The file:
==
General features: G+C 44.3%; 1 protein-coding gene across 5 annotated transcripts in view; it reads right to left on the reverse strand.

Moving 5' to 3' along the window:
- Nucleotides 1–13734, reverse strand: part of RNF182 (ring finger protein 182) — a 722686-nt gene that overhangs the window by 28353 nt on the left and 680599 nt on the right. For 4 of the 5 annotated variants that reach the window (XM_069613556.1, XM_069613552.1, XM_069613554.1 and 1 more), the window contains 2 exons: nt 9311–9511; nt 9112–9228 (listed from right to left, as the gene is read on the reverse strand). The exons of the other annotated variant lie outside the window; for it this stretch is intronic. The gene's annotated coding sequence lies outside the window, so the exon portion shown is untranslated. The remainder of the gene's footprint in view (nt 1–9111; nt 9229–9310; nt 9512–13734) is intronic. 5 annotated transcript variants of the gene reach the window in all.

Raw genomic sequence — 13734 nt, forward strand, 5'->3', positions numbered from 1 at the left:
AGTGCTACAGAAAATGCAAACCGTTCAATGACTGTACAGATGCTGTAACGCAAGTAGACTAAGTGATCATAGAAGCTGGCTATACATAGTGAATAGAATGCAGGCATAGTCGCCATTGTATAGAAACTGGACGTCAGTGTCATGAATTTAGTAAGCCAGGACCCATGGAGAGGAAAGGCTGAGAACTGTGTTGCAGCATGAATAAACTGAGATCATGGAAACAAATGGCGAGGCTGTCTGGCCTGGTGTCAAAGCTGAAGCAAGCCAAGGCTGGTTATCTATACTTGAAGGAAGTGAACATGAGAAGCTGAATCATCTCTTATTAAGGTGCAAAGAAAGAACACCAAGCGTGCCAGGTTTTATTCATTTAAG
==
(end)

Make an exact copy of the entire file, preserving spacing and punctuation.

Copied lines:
General features: G+C 44.3%; 1 protein-coding gene across 5 annotated transcripts in view; it reads right to left on the reverse strand.

Moving 5' to 3' along the window:
- Nucleotides 1–13734, reverse strand: part of RNF182 (ring finger protein 182) — a 722686-nt gene that overhangs the window by 28353 nt on the left and 680599 nt on the right. For 4 of the 5 annotated variants that reach the window (XM_069613556.1, XM_069613552.1, XM_069613554.1 and 1 more), the window contains 2 exons: nt 9311–9511; nt 9112–9228 (listed from right to left, as the gene is read on the reverse strand). The exons of the other annotated variant lie outside the window; for it this stretch is intronic. The gene's annotated coding sequence lies outside the window, so the exon portion shown is untranslated. The remainder of the gene's footprint in view (nt 1–9111; nt 9229–9310; nt 9512–13734) is intronic. 5 annotated transcript variants of the gene reach the window in all.

Raw genomic sequence — 13734 nt, forward strand, 5'->3', positions numbered from 1 at the left:
AGTGCTACAGAAAATGCAAACCGTTCAATGACTGTACAGATGCTGTAACGCAAGTAGACTAAGTGATCATAGAAGCTGGCTATACATAGTGAATAGAATGCAGGCATAGTCGCCATTGTATAGAAACTGGACGTCAGTGTCATGAATTTAGTAAGCCAGGACCCATGGAGAGGAAAGGCTGAGAACTGTGTTGCAGCATGAATAAACTGAGATCATGGAAACAAATGGCGAGGCTGTCTGGCCTGGTGTCAAAGCTGAAGCAAGCCAAGGCTGGTTATCTATACTTGAAGGAAGTGAACATGAGAAGCTGAATCATCTCTTATTAAGGTGCAAAGAAAGAACACCAAGCGTGCCAGGTTTTATTCATTTAAG